Apropos of Nothing: Say It Ain’t So, Dr. Z

Apropos of Nothing… I write a weekly email called Apropos of Nothing. It features thoughts and links on stuff in the product, tech, media space, as well as a good dose of stuff that’s Apropos of… you get the idea. So get the newsletter! Here’s the most recent edition. Sign up for more.

Happy New Year Aproponents!

Let’s start with the week’s biggest news. Let’s see… Occupy Oregon? North Korean nukes? No! Dr. Zizmor retired! And the subway will never be the same without his campy, rainbow ads, unblemished visage and promise that you — yes, you! — can get a chemical peel that will make all your dreams come true.

I actually interviewed Dr. Z in 2004 for a WNYC piece on 100 years of subway advertising. Nice dude. A mensch, as his friends told the Daily News. And, contrary to what I’d assumed, he told me he did not put his face in his ads for any sort of ego trip. Rather, “People want to see a face. […] The subway is dehumanizing.”

And, of course, he’s right. Putting people’s faces in ads and products does typically boost engagement and general good vibes.

Why Curate

“As a life long “note taker” writing and thinking out loud in public spaces has been a way for me to sharpen my opinions and broaden my thinking. Curating a weekly email newsletter is part of that thinking process. And selfish as it my reasons might be, I think it allows one to highlight the “good work” done by hard working writers. We can all use a few more readers and supporters in this era of listicles and click bait headlines.”

Om Malik wrote that in “The Curation Conundrum”, but it fairly well sums up my own “selfish” reasons for write this weekly newsletter. I read a lot and writing about what I read is a hack to boost retention and force me to think critically. (If I were back in college, these newsletters would be graded on a check / check-plus basis.) Writing a weekly newsletter also forces me to write… wait for it… weekly. I firmly believe that quantity leads to quality. Plus, as a former radio DJ, curation / juxtaposition / choosing that deep cut or making that unexpected segue… it’s fun! Sadly, as Om continues: “Though curation as a philosophy is a necessity, curation as a business is a bit of a Chimera. The problem with curation is that no one wants to pay for it.”

Peak Content

Curation, aggregation, and personalization are responses to the glut of content that’s out there on the web. But stay hopeful, Internet:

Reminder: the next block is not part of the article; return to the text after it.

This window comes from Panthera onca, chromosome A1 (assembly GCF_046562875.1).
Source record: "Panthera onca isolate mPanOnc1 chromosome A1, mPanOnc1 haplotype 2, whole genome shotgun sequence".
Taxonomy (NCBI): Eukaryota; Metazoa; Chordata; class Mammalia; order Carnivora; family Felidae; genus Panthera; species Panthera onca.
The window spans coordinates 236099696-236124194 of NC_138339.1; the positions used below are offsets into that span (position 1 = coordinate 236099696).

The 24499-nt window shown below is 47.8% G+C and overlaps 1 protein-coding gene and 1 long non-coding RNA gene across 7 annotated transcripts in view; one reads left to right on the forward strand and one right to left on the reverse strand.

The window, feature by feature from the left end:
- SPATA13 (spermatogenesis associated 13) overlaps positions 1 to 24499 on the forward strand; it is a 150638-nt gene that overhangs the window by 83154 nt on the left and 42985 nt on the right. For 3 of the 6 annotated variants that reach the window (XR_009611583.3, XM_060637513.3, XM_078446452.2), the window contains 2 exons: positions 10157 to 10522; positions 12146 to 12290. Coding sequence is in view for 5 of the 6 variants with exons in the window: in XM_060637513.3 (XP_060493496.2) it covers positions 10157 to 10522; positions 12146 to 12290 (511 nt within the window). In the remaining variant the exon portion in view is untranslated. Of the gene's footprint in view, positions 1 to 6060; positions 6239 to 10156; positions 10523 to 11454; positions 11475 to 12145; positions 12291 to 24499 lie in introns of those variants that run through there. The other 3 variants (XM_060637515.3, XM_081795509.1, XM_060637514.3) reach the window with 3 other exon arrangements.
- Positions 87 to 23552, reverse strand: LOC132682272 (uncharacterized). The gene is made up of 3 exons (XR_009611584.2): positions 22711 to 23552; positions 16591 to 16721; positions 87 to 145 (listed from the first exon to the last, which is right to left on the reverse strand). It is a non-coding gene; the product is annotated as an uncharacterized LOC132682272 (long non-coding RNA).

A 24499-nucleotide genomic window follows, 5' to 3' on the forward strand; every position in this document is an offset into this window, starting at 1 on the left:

“The ecosystem we’re in right now is at highest editorial capacity for content, coupled with a shifting revenue stream away from publishers and to networks and large tech companies. There’s no hack that I or many smart people can see. That’s why we’ve reached “Peak Content.”
“It means that we’re at the top of the bell curve, probably exposed to more information and content than ever before. But it also means this to my optimistic self: we might just be at the worst of it, and we’re going to have to come down. Hey! You! Reader! Take a deep breath. Sigh out. Make an audible noise if that feels good. Fist pump on a dragon. This is FANTASTIC.”

That’s Erica Berger writing (and dropping lots of NeverEnding Story inside jokes) on Medium. Naturally, she’s launching a curated newsletter. With Peak Content also comes Peak Curation.

+ Venture capitalist Fred Wilson published his (intentionally hyperbolic quasi-unrealistic)2016 predictions. Here’s one that caught my eye, given that I’m the product lead at the Times for our foray into Facebook Instant Articles:

The trend towards publishing inside of social networks (Facebook being the most popular one) will go badly for a number of high profile publishers who won’t be able to monetize as effectively inside social networks and there will be at least one high profile victim of this strategy who will go under as a result.

Peak Vinyl?

You can already buy vinyl at Whole Foods and Urban Outfitters. Here’s another sign we’re reaching peak vinyl: Columbia House — Columbia House!!! — is returning soon with a focus on vinyl. Basically, they plan to re-embrace their old membership model or, as they may market themselves to millennials, they’ll be the “Birchbox for Vinyl.”

+ Shinola, the “made in Detroit” manufacturer of hipster bikes, watches, and notebooks is about to introduce its own line of turntables. (This NYT profile of the company, its marketing strategy and the authenticity of its Detroit-ness — and whether we should care — is a great read.)

+ You knew it was coming… Apparently audio cassettes are also making a comeback.

Apropos of Nothing

A follow up on my three year old’s love for Paul Simon that relates to yet another bygone media format… Kodachrome! I’ve been singing Leo that song at bedtime ever since he was a baby. Only I’d modify the opening line to “When I think back on all the *stuff* I learned in high school…” Well, now that Leo is listening to Paul’s original version he knows better. He interrupted me last week to tell me that it’s “crap”! Very well, son. I now sing that line accurately — and with gusto!

That’s all friends. I hope this email was check-plus worthy. If so — or even if it’s crap! (because it isn’t Scottish) — please share with a friend. Friends: sign up here.

Until next week,

Dan Blumberg


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